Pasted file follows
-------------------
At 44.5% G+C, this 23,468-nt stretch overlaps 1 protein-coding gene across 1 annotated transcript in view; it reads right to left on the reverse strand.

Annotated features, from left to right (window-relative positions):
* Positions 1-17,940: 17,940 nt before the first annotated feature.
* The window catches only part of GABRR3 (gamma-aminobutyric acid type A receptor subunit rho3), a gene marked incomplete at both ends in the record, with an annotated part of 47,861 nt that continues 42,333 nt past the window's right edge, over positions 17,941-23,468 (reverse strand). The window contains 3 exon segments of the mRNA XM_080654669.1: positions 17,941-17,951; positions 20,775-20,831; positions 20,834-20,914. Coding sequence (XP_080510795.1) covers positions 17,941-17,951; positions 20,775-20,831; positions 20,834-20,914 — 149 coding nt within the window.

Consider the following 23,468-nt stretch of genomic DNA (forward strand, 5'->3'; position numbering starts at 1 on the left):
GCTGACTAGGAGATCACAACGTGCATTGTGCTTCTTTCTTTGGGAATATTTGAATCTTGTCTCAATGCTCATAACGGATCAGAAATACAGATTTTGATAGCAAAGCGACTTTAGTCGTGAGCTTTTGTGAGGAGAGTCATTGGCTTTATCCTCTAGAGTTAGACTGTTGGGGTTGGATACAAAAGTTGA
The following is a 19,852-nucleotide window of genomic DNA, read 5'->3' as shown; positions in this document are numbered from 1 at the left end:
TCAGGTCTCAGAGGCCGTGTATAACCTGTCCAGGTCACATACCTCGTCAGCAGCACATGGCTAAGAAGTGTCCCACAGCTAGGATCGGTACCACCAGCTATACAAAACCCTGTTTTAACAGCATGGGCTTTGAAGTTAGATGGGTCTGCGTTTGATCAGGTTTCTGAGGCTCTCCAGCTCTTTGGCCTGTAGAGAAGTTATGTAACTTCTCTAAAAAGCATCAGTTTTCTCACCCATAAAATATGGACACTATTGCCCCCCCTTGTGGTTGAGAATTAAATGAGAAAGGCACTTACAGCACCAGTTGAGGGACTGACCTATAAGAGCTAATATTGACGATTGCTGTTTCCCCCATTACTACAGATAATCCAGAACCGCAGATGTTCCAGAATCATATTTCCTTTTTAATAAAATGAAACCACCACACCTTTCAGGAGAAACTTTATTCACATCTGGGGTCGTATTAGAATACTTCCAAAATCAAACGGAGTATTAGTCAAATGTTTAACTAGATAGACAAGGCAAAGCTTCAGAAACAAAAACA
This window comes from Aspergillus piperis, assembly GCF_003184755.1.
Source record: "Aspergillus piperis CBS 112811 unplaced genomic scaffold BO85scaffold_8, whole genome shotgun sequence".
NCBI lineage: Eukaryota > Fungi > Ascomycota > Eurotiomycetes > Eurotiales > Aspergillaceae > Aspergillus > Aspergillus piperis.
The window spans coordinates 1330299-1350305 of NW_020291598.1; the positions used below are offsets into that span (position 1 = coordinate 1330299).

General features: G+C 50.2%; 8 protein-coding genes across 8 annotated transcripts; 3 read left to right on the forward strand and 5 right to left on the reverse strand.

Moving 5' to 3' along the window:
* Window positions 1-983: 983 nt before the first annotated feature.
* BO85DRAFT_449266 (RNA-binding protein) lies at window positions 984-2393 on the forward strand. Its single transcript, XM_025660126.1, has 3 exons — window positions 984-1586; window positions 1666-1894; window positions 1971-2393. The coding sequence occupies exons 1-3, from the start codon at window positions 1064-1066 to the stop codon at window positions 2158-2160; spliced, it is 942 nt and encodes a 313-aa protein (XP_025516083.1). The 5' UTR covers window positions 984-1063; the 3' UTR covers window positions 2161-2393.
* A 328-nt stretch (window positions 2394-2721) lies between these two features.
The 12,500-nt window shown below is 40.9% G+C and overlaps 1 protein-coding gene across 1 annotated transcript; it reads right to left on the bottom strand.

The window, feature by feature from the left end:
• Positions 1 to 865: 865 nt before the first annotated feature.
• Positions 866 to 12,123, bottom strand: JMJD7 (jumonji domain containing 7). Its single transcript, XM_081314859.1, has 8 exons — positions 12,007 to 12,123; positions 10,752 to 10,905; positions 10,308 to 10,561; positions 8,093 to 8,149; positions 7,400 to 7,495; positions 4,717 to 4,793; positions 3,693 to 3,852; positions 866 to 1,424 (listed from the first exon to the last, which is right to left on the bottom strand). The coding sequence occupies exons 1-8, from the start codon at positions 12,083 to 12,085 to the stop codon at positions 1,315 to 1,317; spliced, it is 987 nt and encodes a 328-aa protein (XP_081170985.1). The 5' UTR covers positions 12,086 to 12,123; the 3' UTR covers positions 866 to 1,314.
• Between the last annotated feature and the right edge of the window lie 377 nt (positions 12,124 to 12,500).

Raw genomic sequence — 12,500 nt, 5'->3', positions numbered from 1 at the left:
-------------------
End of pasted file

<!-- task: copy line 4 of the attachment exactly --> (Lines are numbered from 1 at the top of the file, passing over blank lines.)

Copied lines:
* The window catches only part of GABRR3 (gamma-aminobutyric acid type A receptor subunit rho3), a gene marked incomplete at both ends in the record, with an annotated part of 47,861 nt that continues 42,333 nt past the window's right edge, over positions 17,941-23,468 (reverse strand). The window contains 3 exon segments of the mRNA XM_080654669.1: positions 17,941-17,951; positions 20,775-20,831; positions 20,834-20,914. Coding sequence (XP_080510795.1) covers positions 17,941-17,951; positions 20,775-20,831; positions 20,834-20,914 — 149 coding nt within the window.